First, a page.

RUDN agronomists found a virus that can defeat a bacteria dangerous to plants

 Newswise — RUDN University agronomists have discovered a bacteriophage that destroys bacteria dangerous to cabbage and other plants. The results were published in Viruses. Bacterial leaf spot is a common plant disease. It most often occurs in warm weather conditions and high humidity. The disease is caused by a bacterium called Xanthomonas campestris pv. campestris (Xcc). Phytopathogenic xanthomonas enter the tissues from infected seeds or parts of plants remaining in the soil from the previous season, and after about a week, watery spots appear on the leaves, which darken over time, and this part of the leaf dies. Gradually the spots cover most of the foliage. This bacterium poses a great threat, for example, to cabbage. RUDN University agronomists have found a virus that infects a pathogen dangerous to plants—they named it Murka phage. “Cabbage is one of the major vegetable crops in the world due to its nutritional properties and benefits to humans. Russia produces about three million tons per year, the third largest cabbage production in the world. Bacterial leaf spot, which is caused by the Xcc bacterium, is one of the most destructive diseases of this crop. The pathogen is transmitted mainly by latent infection of seeds, can be spread by wind, precipitation, and insects, and can survive in plant debris. Xcc is among the top 10 most important bacterial plant pathogens,” Petr Evseev from RUDN University said. Agronomists looked for a possible way to combat the phytopathogenic Xanthomonas among bacteriophages. These are viruses that infect bacterial cells, penetrating them and beginning to multiply inside. For the study, agronomists isolated strains of bacteria from infected cauliflower and white cabbage in Russia, Moldova, Ukraine, Belarus, and the Netherlands – 14 strains in total. The authors also took soil samples from a cabbage field near Tiraspol that was experiencing an outbreak of bacterial spot. A bacteriophage was found in this sample, which was named Murka. Murka was able to destroy 9 out of 14 Xss strains (64%). Scientists also studied the genome of this virus. It consists of 44,044 pairs and contains 83 previously predicted genes. From a taxonomy point of view, it belongs to the genus Foxunavirus, and in structure, it belongs to the non-taxonomic group of myoviruses. “We have described a new Murka bacteriophage that destroys 64% of Xcc strains tested. It has the typical morphology of a myovirus and is classified as a Foxunavirus. It is a promising agent for the biological control of cabbage bacterial spot. However, to prove this, further tests are needed on plants under conditions of artificial infection,” Alexander Ignatov, Doctor of Biological Sciences, Professor of RUDN University said.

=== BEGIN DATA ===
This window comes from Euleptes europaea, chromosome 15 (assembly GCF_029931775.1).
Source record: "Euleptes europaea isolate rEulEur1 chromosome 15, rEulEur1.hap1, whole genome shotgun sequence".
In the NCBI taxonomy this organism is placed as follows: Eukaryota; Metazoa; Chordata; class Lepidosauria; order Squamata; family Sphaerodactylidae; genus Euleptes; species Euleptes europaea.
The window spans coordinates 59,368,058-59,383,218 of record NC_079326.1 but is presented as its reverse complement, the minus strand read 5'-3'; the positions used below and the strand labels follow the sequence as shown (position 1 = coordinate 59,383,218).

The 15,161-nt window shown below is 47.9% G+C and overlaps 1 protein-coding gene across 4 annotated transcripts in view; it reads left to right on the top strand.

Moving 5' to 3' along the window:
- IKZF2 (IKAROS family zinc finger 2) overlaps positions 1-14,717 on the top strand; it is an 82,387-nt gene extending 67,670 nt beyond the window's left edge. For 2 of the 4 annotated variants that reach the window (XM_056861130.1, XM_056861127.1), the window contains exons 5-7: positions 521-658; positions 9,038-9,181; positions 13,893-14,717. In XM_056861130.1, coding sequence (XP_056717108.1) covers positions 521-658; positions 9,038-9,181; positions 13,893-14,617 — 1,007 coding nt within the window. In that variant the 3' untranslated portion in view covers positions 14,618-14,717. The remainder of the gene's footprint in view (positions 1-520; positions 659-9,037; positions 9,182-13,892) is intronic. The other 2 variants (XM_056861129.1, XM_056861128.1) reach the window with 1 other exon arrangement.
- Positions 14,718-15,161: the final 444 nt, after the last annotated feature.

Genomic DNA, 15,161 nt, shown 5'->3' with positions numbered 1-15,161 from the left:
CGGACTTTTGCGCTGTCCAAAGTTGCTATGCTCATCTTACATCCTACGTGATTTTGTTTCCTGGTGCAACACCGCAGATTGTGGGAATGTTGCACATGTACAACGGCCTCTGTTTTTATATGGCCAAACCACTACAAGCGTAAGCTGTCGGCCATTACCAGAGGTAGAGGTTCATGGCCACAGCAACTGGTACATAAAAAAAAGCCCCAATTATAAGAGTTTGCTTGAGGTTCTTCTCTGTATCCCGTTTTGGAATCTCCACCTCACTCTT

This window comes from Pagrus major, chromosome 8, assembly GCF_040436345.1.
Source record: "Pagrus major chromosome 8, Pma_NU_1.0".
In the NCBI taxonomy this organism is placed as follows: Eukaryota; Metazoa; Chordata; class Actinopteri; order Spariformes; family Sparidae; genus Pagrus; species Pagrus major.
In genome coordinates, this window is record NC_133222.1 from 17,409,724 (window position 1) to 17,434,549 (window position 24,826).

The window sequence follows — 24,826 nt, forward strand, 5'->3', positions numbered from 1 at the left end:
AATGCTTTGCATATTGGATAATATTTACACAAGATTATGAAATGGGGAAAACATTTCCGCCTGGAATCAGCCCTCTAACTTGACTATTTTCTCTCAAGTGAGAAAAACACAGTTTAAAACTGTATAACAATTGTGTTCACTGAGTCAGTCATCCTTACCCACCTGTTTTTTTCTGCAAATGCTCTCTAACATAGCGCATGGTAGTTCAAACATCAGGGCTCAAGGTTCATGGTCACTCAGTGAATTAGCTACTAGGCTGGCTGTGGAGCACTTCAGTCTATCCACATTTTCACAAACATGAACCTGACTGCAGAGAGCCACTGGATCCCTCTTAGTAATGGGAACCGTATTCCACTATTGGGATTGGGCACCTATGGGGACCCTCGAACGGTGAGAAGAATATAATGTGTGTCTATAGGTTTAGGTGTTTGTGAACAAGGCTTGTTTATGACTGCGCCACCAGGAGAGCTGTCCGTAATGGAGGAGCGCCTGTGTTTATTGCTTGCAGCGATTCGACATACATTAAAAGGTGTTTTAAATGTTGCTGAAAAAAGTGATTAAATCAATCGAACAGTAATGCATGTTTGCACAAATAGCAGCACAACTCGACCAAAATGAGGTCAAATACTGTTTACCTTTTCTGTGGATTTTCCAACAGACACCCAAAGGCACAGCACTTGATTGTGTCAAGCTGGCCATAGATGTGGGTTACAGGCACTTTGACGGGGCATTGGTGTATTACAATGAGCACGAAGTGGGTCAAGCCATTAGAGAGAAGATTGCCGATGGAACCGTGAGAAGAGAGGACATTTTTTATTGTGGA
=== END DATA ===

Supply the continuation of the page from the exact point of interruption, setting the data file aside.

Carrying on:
Share this


N.W.T. leaders worry wildfires, low water will mean even longer delay for much-needed housing units

Seniors in five N.W.T. communities expecting to move into new homes earlier this spring will now have to wait until at least summer, because of wildfires...

PC candidate says comments on recruiting doctors from India and Pakistan weren’t meant to be derogatory

Lin Paddock, the Progressive Conservative candidate in the upcoming Baie Verte-Green Bay byelection, said Tuesday that comments he made about recruiting doctors in India...

Repairs near completion at Rissers Beach Provincial Park after storm damage

Eight months after post-tropical storm Lee tore through Rissers Beach Provincial Park on Nova Scotia's South Shore, repairs are moving into the final stages.  Rissers...

Recent articles

More like this


Please enter your comment!
Please enter your name here